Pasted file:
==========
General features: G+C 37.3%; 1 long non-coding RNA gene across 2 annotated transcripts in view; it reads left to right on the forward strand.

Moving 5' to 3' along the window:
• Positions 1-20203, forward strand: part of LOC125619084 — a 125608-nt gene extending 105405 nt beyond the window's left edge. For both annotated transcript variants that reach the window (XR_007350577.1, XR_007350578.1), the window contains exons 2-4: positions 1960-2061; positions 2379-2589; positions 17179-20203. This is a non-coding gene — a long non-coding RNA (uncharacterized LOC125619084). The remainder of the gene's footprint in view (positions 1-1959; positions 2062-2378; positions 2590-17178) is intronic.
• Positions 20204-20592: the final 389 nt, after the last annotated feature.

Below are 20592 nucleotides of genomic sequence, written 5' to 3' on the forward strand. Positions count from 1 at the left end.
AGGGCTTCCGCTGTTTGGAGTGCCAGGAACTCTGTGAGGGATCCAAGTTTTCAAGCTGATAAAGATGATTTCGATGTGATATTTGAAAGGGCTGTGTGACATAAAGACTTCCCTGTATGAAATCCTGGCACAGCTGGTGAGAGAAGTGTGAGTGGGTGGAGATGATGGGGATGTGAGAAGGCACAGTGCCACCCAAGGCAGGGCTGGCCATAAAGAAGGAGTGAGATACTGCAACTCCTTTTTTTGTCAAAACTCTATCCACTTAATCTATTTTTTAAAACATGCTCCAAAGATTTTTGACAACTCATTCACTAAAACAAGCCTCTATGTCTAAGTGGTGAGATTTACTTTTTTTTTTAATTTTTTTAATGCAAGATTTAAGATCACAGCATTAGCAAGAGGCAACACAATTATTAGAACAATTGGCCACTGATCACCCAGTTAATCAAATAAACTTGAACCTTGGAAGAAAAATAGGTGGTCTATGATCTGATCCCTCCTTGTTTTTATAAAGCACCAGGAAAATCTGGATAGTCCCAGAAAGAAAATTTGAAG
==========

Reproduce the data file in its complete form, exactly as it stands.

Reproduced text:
General features: G+C 37.3%; 1 long non-coding RNA gene across 2 annotated transcripts in view; it reads left to right on the forward strand.

Moving 5' to 3' along the window:
• Positions 1-20203, forward strand: part of LOC125619084 — a 125608-nt gene extending 105405 nt beyond the window's left edge. For both annotated transcript variants that reach the window (XR_007350577.1, XR_007350578.1), the window contains exons 2-4: positions 1960-2061; positions 2379-2589; positions 17179-20203. This is a non-coding gene — a long non-coding RNA (uncharacterized LOC125619084). The remainder of the gene's footprint in view (positions 1-1959; positions 2062-2378; positions 2590-17178) is intronic.
• Positions 20204-20592: the final 389 nt, after the last annotated feature.

Below are 20592 nucleotides of genomic sequence, written 5' to 3' on the forward strand. Positions count from 1 at the left end.
AGGGCTTCCGCTGTTTGGAGTGCCAGGAACTCTGTGAGGGATCCAAGTTTTCAAGCTGATAAAGATGATTTCGATGTGATATTTGAAAGGGCTGTGTGACATAAAGACTTCCCTGTATGAAATCCTGGCACAGCTGGTGAGAGAAGTGTGAGTGGGTGGAGATGATGGGGATGTGAGAAGGCACAGTGCCACCCAAGGCAGGGCTGGCCATAAAGAAGGAGTGAGATACTGCAACTCCTTTTTTTGTCAAAACTCTATCCACTTAATCTATTTTTTAAAACATGCTCCAAAGATTTTTGACAACTCATTCACTAAAACAAGCCTCTATGTCTAAGTGGTGAGATTTACTTTTTTTTTTAATTTTTTTAATGCAAGATTTAAGATCACAGCATTAGCAAGAGGCAACACAATTATTAGAACAATTGGCCACTGATCACCCAGTTAATCAAATAAACTTGAACCTTGGAAGAAAAATAGGTGGTCTATGATCTGATCCCTCCTTGTTTTTATAAAGCACCAGGAAAATCTGGATAGTCCCAGAAAGAAAATTTGAAG